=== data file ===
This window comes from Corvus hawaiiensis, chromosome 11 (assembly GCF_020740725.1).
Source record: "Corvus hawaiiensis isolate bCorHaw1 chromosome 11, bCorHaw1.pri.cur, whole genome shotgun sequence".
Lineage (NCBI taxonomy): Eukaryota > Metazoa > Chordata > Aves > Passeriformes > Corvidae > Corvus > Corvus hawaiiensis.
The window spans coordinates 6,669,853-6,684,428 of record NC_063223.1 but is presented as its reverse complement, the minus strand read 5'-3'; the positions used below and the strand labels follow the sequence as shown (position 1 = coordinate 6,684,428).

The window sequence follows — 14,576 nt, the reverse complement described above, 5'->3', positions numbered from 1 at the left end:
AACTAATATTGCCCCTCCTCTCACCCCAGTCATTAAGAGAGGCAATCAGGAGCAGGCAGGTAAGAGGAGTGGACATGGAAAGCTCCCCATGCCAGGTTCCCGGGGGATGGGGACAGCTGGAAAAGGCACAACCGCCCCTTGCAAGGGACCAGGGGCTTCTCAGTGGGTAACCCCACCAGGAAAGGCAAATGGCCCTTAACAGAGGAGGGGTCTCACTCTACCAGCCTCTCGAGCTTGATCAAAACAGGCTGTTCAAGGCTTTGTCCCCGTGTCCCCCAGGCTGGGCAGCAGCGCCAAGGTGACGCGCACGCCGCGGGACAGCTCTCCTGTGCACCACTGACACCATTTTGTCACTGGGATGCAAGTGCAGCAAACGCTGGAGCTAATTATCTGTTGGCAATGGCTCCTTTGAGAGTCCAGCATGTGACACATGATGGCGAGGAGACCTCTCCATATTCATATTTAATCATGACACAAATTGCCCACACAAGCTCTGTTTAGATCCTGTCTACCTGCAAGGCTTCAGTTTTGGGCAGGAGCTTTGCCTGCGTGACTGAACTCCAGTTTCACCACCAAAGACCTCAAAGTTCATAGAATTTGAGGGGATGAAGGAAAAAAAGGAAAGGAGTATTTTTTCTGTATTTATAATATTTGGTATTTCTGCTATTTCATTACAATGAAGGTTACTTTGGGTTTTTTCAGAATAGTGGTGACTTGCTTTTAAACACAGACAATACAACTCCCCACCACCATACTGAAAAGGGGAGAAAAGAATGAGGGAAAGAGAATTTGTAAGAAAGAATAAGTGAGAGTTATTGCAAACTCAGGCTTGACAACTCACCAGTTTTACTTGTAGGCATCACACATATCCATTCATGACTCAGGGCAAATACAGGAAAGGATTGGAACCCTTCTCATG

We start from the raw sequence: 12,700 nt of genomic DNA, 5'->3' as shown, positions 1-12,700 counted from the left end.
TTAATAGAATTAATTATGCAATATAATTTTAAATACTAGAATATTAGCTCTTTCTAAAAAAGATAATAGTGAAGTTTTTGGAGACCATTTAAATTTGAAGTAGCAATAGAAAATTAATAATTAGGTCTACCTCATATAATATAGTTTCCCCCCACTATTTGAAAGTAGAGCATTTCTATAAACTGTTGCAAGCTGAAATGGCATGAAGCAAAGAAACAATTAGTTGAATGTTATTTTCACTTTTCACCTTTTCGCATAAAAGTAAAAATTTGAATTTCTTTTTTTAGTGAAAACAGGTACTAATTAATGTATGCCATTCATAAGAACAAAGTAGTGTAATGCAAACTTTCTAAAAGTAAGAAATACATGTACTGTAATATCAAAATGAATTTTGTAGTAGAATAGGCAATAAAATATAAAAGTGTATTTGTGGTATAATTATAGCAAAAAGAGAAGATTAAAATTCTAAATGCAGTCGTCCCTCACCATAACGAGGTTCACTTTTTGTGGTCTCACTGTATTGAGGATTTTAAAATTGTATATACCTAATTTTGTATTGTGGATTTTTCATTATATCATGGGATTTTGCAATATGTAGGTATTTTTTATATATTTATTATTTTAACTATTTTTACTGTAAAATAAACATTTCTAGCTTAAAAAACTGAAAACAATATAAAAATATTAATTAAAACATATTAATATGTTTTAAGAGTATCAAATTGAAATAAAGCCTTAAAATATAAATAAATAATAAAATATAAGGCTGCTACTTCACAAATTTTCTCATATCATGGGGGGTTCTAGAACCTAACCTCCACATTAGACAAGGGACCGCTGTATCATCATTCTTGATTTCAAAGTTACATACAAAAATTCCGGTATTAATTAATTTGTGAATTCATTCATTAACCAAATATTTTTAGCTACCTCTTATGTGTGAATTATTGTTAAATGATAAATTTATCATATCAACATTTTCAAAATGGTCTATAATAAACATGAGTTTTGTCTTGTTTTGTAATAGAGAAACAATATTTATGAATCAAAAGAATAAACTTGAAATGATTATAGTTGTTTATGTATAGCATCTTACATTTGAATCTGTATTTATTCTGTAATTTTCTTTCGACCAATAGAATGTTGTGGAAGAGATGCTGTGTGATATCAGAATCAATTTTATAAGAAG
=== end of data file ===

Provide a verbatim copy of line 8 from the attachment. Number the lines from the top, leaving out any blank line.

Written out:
TTAATAGAATTAATTATGCAATATAATTTTAAATACTAGAATATTAGCTCTTTCTAAAAAAGATAATAGTGAAGTTTTTGGAGACCATTTAAATTTGAAGTAGCAATAGAAAATTAATAATTAGGTCTACCTCATATAATATAGTTTCCCCCCACTATTTGAAAGTAGAGCATTTCTATAAACTGTTGCAAGCTGAAATGGCATGAAGCAAAGAAACAATTAGTTGAATGTTATTTTCACTTTTCACCTTTTCGCATAAAAGTAAAAATTTGAATTTCTTTTTTTAGTGAAAACAGGTACTAATTAATGTATGCCATTCATAAGAACAAAGTAGTGTAATGCAAACTTTCTAAAAGTAAGAAATACATGTACTGTAATATCAAAATGAATTTTGTAGTAGAATAGGCAATAAAATATAAAAGTGTATTTGTGGTATAATTATAGCAAAAAGAGAAGATTAAAATTCTAAATGCAGTCGTCCCTCACCATAACGAGGTTCACTTTTTGTGGTCTCACTGTATTGAGGATTTTAAAATTGTATATACCTAATTTTGTATTGTGGATTTTTCATTATATCATGGGATTTTGCAATATGTAGGTATTTTTTATATATTTATTATTTTAACTATTTTTACTGTAAAATAAACATTTCTAGCTTAAAAAACTGAAAACAATATAAAAATATTAATTAAAACATATTAATATGTTTTAAGAGTATCAAATTGAAATAAAGCCTTAAAATATAAATAAATAATAAAATATAAGGCTGCTACTTCACAAATTTTCTCATATCATGGGGGGTTCTAGAACCTAACCTCCACATTAGACAAGGGACCGCTGTATCATCATTCTTGATTTCAAAGTTACATACAAAAATTCCGGTATTAATTAATTTGTGAATTCATTCATTAACCAAATATTTTTAGCTACCTCTTATGTGTGAATTATTGTTAAATGATAAATTTATCATATCAACATTTTCAAAATGGTCTATAATAAACATGAGTTTTGTCTTGTTTTGTAATAGAGAAACAATATTTATGAATCAAAAGAATAAACTTGAAATGATTATAGTTGTTTATGTATAGCATCTTACATTTGAATCTGTATTTATTCTGTAATTTTCTTTCGACCAATAGAATGTTGTGGAAGAGATGCTGTGTGATATCAGAATCAATTTTATAAGAAG